FIGURE 2. Output spectra over time from the Inteo hearing aid programmed for three degrees of hearing losses (30, 50, and 80 dB HL) when the classic noise reduction algorithm (top row) and Speech Enhancer algorithm (bottom row) are used.

Additional Contributions from New Processing Strategies

Recently, Widex introduced a new signal processing platform called Integrated Signal Processing (ISP) that integrates the processing of all its features so that the results are shared and utilized by other processing features (see Kuk11 for details). The following discussion focuses on how ISP enhances the design of the noise reduction and adaptive directional microphone systems.

Speech Enhancer (SE) noise reduction. Inteo uses a noise reduction system called the Speech Enhancer (SE) to ensure that its wearers, regardless of the degree of hearing loss, are provided the maximum audibility cues for speech understanding in any noisy environment.12 The SE also includes information on the wearer’s thresholds, the noise level in each of the 15 channels, and the level-appropriate speech spectrum in its gain considerations. It automatically adjusts the available gain settings in each of the 15 channels (over 15 quadrillion combinations of possible settings) and compares each setting combination to the others in order to find one that yields the highest speech intelligibility index (SII)13 without discomfort. In principle, this ensures the best potential for speech understanding.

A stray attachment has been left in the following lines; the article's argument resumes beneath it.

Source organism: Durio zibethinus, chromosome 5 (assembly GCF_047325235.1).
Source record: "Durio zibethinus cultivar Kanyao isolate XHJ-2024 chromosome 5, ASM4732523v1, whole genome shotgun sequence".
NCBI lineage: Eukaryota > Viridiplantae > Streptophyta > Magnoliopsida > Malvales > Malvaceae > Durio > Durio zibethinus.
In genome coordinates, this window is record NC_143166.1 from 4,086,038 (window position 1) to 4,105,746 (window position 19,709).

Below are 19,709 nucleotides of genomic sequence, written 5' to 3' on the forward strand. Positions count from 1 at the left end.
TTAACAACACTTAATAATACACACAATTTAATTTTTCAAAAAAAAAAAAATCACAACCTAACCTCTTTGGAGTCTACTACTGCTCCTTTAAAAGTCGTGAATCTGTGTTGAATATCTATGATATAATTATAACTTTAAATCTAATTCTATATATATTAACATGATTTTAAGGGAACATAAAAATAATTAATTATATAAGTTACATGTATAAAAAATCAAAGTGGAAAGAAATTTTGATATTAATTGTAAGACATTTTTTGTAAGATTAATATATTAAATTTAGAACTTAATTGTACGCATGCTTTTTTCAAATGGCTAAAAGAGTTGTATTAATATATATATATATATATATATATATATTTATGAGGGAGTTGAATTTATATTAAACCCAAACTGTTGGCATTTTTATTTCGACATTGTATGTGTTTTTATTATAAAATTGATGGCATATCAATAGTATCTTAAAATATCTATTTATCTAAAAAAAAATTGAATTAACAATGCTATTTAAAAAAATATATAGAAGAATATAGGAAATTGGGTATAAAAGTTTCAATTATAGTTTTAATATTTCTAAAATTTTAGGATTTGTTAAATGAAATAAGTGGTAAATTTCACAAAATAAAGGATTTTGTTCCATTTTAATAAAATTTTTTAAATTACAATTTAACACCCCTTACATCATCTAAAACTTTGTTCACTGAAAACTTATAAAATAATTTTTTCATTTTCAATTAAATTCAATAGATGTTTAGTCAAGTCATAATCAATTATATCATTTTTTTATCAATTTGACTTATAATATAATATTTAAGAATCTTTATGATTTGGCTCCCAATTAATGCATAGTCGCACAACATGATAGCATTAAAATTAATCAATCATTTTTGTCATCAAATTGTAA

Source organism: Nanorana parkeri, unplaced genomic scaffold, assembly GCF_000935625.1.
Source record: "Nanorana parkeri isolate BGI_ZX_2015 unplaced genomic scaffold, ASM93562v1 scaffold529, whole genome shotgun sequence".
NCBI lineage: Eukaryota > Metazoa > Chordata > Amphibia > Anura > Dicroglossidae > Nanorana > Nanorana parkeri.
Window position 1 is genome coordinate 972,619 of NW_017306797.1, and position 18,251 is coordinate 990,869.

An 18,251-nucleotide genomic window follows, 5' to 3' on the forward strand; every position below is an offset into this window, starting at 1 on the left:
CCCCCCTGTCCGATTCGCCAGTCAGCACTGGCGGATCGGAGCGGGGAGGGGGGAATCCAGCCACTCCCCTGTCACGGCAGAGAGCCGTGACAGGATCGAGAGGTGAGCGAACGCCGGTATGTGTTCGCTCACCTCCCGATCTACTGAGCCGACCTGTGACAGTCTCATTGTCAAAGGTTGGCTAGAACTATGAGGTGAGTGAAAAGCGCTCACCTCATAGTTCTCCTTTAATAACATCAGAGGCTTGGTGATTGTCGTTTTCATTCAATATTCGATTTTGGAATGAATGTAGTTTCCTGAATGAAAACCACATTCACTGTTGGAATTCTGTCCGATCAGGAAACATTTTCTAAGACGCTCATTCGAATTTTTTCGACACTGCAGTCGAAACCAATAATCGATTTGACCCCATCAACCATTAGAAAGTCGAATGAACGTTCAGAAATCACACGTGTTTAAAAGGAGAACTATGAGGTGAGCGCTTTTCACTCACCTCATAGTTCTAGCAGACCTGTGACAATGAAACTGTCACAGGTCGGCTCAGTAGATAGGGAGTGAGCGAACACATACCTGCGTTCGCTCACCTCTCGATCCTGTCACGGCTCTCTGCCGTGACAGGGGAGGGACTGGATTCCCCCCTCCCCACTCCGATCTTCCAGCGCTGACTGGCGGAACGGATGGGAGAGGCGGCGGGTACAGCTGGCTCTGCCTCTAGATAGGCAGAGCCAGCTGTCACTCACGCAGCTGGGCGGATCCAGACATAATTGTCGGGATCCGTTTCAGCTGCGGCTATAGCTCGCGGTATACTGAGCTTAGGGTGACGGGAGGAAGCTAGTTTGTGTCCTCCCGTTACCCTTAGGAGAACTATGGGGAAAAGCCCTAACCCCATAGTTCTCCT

Because the SE considers the hearing loss of the wearer, different amounts of gain reduction will result for different wearers in the same listening condition. Indeed, those with more hearing loss will probably experience less gain reduction than those with a milder loss. This preserves audibility and further ensures consistent satisfaction from more wearers.

Figure 2 summarizes the output spectra over time measured with a classic noise reduction algorithm (top row) and the SE (bottom row) to a speech-shaped noise. The output for each of the three degrees of hearing losses (30, 50, and 80 dB HL) is shown. For ease of comparison, the level scale is adjusted for different hearing losses. The output is color-coded so that higher output levels are represented by warmer colors, graduating from red (highest output), to yellow, green, light blue, and dark blue (lowest output). For the classic NR algorithm, one can see that all three displays look remarkably similar. Initially, there is a high output that gradually decreases by about 12 dB over time (after 15 s and 60 s). The same decrease is seen for all three degrees of hearing loss.

The output of the SE for a mild hearing loss is less than that from the classic NR; it reduces more gain more quickly. As the degree of hearing loss increases, there is a higher output with the SE than with the classic NR (more red or orange). This may prevent a loss of usable audibility cues in more moderately severe losses.